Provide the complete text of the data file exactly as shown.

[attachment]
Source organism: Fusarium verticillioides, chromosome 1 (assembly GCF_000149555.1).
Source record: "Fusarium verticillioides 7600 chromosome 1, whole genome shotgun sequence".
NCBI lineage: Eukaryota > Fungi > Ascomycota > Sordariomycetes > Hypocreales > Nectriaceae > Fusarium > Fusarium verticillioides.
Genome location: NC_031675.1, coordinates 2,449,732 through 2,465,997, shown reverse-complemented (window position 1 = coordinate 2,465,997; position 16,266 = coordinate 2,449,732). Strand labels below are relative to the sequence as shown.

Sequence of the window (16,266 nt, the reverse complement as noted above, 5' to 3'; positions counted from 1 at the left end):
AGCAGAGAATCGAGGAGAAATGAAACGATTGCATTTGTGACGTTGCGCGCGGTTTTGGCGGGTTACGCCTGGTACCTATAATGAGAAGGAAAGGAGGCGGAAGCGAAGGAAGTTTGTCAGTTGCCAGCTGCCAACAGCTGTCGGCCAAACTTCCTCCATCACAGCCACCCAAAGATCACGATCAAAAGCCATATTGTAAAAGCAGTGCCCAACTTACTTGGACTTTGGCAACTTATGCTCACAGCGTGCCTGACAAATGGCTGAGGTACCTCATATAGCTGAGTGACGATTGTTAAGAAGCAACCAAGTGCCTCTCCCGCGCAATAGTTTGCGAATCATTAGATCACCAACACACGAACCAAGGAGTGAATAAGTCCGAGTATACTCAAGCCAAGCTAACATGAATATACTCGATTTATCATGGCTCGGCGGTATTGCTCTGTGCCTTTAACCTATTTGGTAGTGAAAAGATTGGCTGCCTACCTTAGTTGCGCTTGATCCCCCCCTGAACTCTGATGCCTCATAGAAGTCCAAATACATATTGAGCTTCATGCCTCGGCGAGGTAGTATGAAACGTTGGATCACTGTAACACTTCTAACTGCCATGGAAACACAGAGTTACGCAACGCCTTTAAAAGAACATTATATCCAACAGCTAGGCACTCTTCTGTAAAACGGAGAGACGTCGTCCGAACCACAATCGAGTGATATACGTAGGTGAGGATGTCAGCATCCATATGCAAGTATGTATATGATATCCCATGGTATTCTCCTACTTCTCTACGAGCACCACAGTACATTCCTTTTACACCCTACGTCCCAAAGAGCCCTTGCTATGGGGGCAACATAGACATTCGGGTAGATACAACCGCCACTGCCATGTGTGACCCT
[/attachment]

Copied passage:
Source organism: Fusarium verticillioides, chromosome 1 (assembly GCF_000149555.1).
Source record: "Fusarium verticillioides 7600 chromosome 1, whole genome shotgun sequence".
NCBI lineage: Eukaryota > Fungi > Ascomycota > Sordariomycetes > Hypocreales > Nectriaceae > Fusarium > Fusarium verticillioides.
Genome location: NC_031675.1, coordinates 2,449,732 through 2,465,997, shown reverse-complemented (window position 1 = coordinate 2,465,997; position 16,266 = coordinate 2,449,732). Strand labels below are relative to the sequence as shown.

Sequence of the window (16,266 nt, the reverse complement as noted above, 5' to 3'; positions counted from 1 at the left end):
AGCAGAGAATCGAGGAGAAATGAAACGATTGCATTTGTGACGTTGCGCGCGGTTTTGGCGGGTTACGCCTGGTACCTATAATGAGAAGGAAAGGAGGCGGAAGCGAAGGAAGTTTGTCAGTTGCCAGCTGCCAACAGCTGTCGGCCAAACTTCCTCCATCACAGCCACCCAAAGATCACGATCAAAAGCCATATTGTAAAAGCAGTGCCCAACTTACTTGGACTTTGGCAACTTATGCTCACAGCGTGCCTGACAAATGGCTGAGGTACCTCATATAGCTGAGTGACGATTGTTAAGAAGCAACCAAGTGCCTCTCCCGCGCAATAGTTTGCGAATCATTAGATCACCAACACACGAACCAAGGAGTGAATAAGTCCGAGTATACTCAAGCCAAGCTAACATGAATATACTCGATTTATCATGGCTCGGCGGTATTGCTCTGTGCCTTTAACCTATTTGGTAGTGAAAAGATTGGCTGCCTACCTTAGTTGCGCTTGATCCCCCCCTGAACTCTGATGCCTCATAGAAGTCCAAATACATATTGAGCTTCATGCCTCGGCGAGGTAGTATGAAACGTTGGATCACTGTAACACTTCTAACTGCCATGGAAACACAGAGTTACGCAACGCCTTTAAAAGAACATTATATCCAACAGCTAGGCACTCTTCTGTAAAACGGAGAGACGTCGTCCGAACCACAATCGAGTGATATACGTAGGTGAGGATGTCAGCATCCATATGCAAGTATGTATATGATATCCCATGGTATTCTCCTACTTCTCTACGAGCACCACAGTACATTCCTTTTACACCCTACGTCCCAAAGAGCCCTTGCTATGGGGGCAACATAGACATTCGGGTAGATACAACCGCCACTGCCATGTGTGACCCT